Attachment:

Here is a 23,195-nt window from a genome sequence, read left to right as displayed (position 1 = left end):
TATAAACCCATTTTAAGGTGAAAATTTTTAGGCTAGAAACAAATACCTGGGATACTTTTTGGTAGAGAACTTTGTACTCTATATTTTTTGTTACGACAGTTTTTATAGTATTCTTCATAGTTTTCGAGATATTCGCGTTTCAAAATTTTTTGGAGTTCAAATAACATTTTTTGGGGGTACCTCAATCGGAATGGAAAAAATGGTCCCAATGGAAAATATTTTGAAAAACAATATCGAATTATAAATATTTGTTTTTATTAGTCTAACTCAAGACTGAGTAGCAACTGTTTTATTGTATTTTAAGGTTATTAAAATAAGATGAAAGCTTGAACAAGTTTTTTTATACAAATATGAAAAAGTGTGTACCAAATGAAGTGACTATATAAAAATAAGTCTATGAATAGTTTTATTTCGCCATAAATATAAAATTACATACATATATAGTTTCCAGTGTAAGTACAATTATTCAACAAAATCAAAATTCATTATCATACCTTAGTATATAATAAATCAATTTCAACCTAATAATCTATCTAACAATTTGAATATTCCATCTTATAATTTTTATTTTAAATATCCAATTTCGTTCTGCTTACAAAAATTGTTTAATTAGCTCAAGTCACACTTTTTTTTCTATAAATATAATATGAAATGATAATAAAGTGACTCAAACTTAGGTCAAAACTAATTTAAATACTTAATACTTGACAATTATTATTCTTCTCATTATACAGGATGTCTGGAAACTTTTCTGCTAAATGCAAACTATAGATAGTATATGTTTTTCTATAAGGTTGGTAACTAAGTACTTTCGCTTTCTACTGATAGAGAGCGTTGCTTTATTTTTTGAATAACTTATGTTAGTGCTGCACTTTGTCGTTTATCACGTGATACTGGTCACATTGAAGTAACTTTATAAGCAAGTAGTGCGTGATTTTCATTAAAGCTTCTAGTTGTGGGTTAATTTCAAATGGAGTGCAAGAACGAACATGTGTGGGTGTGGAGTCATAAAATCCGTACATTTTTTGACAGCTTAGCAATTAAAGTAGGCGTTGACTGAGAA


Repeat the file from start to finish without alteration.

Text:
Here is a 23,195-nt window from a genome sequence, read left to right as displayed (position 1 = left end):
TATAAACCCATTTTAAGGTGAAAATTTTTAGGCTAGAAACAAATACCTGGGATACTTTTTGGTAGAGAACTTTGTACTCTATATTTTTTGTTACGACAGTTTTTATAGTATTCTTCATAGTTTTCGAGATATTCGCGTTTCAAAATTTTTTGGAGTTCAAATAACATTTTTTGGGGGTACCTCAATCGGAATGGAAAAAATGGTCCCAATGGAAAATATTTTGAAAAACAATATCGAATTATAAATATTTGTTTTTATTAGTCTAACTCAAGACTGAGTAGCAACTGTTTTATTGTATTTTAAGGTTATTAAAATAAGATGAAAGCTTGAACAAGTTTTTTTATACAAATATGAAAAAGTGTGTACCAAATGAAGTGACTATATAAAAATAAGTCTATGAATAGTTTTATTTCGCCATAAATATAAAATTACATACATATATAGTTTCCAGTGTAAGTACAATTATTCAACAAAATCAAAATTCATTATCATACCTTAGTATATAATAAATCAATTTCAACCTAATAATCTATCTAACAATTTGAATATTCCATCTTATAATTTTTATTTTAAATATCCAATTTCGTTCTGCTTACAAAAATTGTTTAATTAGCTCAAGTCACACTTTTTTTTCTATAAATATAATATGAAATGATAATAAAGTGACTCAAACTTAGGTCAAAACTAATTTAAATACTTAATACTTGACAATTATTATTCTTCTCATTATACAGGATGTCTGGAAACTTTTCTGCTAAATGCAAACTATAGATAGTATATGTTTTTCTATAAGGTTGGTAACTAAGTACTTTCGCTTTCTACTGATAGAGAGCGTTGCTTTATTTTTTGAATAACTTATGTTAGTGCTGCACTTTGTCGTTTATCACGTGATACTGGTCACATTGAAGTAACTTTATAAGCAAGTAGTGCGTGATTTTCATTAAAGCTTCTAGTTGTGGGTTAATTTCAAATGGAGTGCAAGAACGAACATGTGTGGGTGTGGAGTCATAAAATCCGTACATTTTTTGACAGCTTAGCAATTAAAGTAGGCGTTGACTGAGAA